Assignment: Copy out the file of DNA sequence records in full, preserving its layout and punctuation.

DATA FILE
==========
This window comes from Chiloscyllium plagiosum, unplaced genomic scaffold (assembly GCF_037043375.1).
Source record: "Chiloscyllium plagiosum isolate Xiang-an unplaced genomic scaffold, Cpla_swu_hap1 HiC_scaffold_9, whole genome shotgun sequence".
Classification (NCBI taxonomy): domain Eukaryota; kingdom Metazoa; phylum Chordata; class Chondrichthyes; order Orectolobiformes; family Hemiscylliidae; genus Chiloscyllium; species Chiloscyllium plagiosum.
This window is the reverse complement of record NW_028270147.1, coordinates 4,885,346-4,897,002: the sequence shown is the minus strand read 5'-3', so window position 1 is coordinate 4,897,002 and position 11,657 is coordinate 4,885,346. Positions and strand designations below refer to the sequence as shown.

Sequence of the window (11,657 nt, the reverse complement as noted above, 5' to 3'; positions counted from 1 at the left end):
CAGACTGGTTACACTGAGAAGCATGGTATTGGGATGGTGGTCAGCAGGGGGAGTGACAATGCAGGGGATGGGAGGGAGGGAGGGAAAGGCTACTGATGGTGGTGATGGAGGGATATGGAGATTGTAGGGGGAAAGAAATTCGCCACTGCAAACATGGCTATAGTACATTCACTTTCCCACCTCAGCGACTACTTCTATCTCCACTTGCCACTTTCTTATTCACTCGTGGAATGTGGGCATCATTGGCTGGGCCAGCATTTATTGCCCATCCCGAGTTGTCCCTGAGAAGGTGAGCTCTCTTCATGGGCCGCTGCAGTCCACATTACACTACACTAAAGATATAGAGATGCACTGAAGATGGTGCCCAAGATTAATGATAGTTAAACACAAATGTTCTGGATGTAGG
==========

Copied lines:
This window comes from Chiloscyllium plagiosum, unplaced genomic scaffold (assembly GCF_037043375.1).
Source record: "Chiloscyllium plagiosum isolate Xiang-an unplaced genomic scaffold, Cpla_swu_hap1 HiC_scaffold_9, whole genome shotgun sequence".
Classification (NCBI taxonomy): domain Eukaryota; kingdom Metazoa; phylum Chordata; class Chondrichthyes; order Orectolobiformes; family Hemiscylliidae; genus Chiloscyllium; species Chiloscyllium plagiosum.
This window is the reverse complement of record NW_028270147.1, coordinates 4,885,346-4,897,002: the sequence shown is the minus strand read 5'-3', so window position 1 is coordinate 4,897,002 and position 11,657 is coordinate 4,885,346. Positions and strand designations below refer to the sequence as shown.

Sequence of the window (11,657 nt, the reverse complement as noted above, 5' to 3'; positions counted from 1 at the left end):
CAGACTGGTTACACTGAGAAGCATGGTATTGGGATGGTGGTCAGCAGGGGGAGTGACAATGCAGGGGATGGGAGGGAGGGAGGGAAAGGCTACTGATGGTGGTGATGGAGGGATATGGAGATTGTAGGGGGAAAGAAATTCGCCACTGCAAACATGGCTATAGTACATTCACTTTCCCACCTCAGCGACTACTTCTATCTCCACTTGCCACTTTCTTATTCACTCGTGGAATGTGGGCATCATTGGCTGGGCCAGCATTTATTGCCCATCCCGAGTTGTCCCTGAGAAGGTGAGCTCTCTTCATGGGCCGCTGCAGTCCACATTACACTACACTAAAGATATAGAGATGCACTGAAGATGGTGCCCAAGATTAATGATAGTTAAACACAAATGTTCTGGATGTAGG